Residents of the Nthabalala area marched to the Department of Public Roads and Transport in Polokwane last Monday to hand over their memorandum regarding the poor condition of their roads. Photo supplied.
Residents from the Nthabalala area raised their concerns about the poor condition of the D2677 road from Pfananani to Vleifontein, and the D3727 road in Chavani-Morebeng on Monday, 28 February, during a peaceful march to the Department of Roads and Transport’s offices in Polokwane.
The residents said that they had been waiting two decades now for the tarred road that was promised to them by the local government to be completed. Only a seven-kilometre stretch of road has so far been tarred, with 38km of dirt road left to be done. Villagers use this dirt road every day and during the rainy season, when buses struggle to get to commuters because of the poor condition of the road, they are often left stranded.
The chairperson of the Tshitale Taxi Association, Mr David Mulaudzi, said that they were tired of being taken from pillar to post and the empty promises. He said that tyre punctures had become a common occurrence for taxi drivers on this road. “It is an unbearable situation. It is difficult to drive along this road and it delays our trips. The road’s condition creates a serious danger for all road users and affects our business as well. It has been going on for too long. Our lives have been a living hell and residents are forced to take a detour to access the main road to and from [the] Nthabalala area,” he said.
According to Mulaudzi, the community had been visited by the Vhembe District’s executive mayor, Cllr Dowelani Nenguda, and the Makhado Municipality’s mayor, Cllr Samuel Munyai, who took it upon himself to follow up on the situation and promised to report back to the community.
Mulaudzi said that they were not happy about the way they were being treated by the provincial Department of Public Works and Roads Agency. He said that the taxi association had been interacting with the local government for a long time, but nothing fruitful had come of it. They feel that their demands should be addressed now “in order to avoid rolling protest marches until our demands are taken seriously. We need answers in black and white within 14 days. If you fail to commit yourself, you will face the full might of [the] residents,” he threatened.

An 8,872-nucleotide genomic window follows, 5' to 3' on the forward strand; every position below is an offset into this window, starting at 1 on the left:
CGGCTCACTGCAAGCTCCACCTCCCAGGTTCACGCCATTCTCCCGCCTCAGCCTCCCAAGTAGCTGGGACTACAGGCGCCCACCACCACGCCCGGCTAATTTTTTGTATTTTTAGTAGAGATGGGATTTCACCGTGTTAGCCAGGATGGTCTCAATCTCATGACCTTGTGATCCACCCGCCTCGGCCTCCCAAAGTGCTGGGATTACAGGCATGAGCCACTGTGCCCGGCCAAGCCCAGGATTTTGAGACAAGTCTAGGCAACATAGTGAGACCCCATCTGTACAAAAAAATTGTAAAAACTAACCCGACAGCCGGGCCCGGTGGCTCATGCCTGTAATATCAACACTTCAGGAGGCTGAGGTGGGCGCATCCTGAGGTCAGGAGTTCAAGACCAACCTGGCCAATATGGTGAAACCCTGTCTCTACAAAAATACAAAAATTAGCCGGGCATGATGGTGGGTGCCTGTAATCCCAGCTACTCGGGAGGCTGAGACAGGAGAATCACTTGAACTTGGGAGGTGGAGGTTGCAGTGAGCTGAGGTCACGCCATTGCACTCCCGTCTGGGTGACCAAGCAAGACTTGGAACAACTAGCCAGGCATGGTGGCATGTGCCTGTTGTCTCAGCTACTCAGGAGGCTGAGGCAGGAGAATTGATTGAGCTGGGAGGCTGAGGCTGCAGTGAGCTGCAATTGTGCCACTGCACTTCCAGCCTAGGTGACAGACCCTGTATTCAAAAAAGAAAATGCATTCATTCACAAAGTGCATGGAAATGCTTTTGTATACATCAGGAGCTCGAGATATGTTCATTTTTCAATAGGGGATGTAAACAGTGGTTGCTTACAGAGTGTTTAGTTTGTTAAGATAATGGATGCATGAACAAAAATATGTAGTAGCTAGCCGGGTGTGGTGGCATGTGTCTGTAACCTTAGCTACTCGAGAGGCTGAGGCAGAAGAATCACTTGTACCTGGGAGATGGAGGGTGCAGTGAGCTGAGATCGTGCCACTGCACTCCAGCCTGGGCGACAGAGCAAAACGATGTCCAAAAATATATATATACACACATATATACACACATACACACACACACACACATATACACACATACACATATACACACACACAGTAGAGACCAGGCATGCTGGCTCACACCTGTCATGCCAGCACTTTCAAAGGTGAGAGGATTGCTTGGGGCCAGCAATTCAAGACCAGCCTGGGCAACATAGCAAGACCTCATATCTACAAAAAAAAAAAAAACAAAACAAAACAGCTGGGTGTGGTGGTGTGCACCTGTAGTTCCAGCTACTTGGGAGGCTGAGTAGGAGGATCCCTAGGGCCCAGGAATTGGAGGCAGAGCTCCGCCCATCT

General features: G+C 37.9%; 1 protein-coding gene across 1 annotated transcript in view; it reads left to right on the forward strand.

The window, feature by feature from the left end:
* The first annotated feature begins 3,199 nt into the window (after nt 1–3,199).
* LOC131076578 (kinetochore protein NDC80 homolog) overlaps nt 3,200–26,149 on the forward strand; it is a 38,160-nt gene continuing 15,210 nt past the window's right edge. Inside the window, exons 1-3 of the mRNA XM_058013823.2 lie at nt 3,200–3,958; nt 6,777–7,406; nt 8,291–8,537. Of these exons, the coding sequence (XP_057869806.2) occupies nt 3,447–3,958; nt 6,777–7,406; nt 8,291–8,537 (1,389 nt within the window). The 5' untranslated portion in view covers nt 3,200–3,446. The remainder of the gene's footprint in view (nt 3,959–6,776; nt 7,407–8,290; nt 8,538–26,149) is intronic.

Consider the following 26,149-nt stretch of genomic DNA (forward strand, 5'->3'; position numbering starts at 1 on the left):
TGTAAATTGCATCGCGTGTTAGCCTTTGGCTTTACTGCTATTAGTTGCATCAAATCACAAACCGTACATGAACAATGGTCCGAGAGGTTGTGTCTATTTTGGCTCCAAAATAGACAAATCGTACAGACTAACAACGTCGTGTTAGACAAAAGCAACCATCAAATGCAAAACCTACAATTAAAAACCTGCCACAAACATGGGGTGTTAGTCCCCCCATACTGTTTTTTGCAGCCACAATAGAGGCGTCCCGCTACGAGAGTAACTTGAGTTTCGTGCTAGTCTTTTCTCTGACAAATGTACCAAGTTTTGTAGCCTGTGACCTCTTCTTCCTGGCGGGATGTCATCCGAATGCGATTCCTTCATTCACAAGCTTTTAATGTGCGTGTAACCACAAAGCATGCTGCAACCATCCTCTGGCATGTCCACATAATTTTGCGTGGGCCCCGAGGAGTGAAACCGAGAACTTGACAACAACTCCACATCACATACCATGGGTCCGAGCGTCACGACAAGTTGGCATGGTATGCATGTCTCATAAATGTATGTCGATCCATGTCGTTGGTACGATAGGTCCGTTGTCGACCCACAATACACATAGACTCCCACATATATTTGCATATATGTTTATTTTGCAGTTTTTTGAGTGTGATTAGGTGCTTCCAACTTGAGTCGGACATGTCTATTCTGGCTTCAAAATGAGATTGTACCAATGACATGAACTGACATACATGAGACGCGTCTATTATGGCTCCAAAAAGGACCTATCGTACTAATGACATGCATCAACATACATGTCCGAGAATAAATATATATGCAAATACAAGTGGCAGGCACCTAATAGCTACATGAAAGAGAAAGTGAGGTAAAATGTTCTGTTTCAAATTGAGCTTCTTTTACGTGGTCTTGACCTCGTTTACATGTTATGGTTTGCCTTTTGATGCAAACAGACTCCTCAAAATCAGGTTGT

Vhamusanda Vho-David Maduwa said that they had tried through all avenues to get the government to listen to the problems affecting their community. “Our government has never listened to us or acted on what we had presented to them,” Maduwa said. “We have no proper roads, and our main road is bad. They just send officials to assess the road each time we complain about it, but nothing ever happens after that. My people are suffering. We think the government owes us an explanation.”
The Limpopo Department of Public Works and Infrastructure’s Joe Seabi said that the department was busy with the rehabilitation of the damaged roads. They had already started with the first phase of the project, but because of the length of the road, completing it would take some time. He said that the government apologised for the inconvenience and explained that many roads around the province had been damaged by the recent heavy rains, but that the department was working tirelessly to repair as many as they could, as fast as they could.
Date:17 March 2022 - By: Kaizer Nengovhela
Kaizer Nengovhela started writing stories for Limpopo Mirror more than a decade ago, in 2 000. Prior to that he had a five year stint at Phala-Phala FM as sports presenter. In 2005 Kaizer received an award from the province's premier as Best Sports Presenter. The same year he was also nominated as Best Sports Reporter by the Makhado Municipality. Kaizer was awarded the Mathatha Tsedu award in 2014.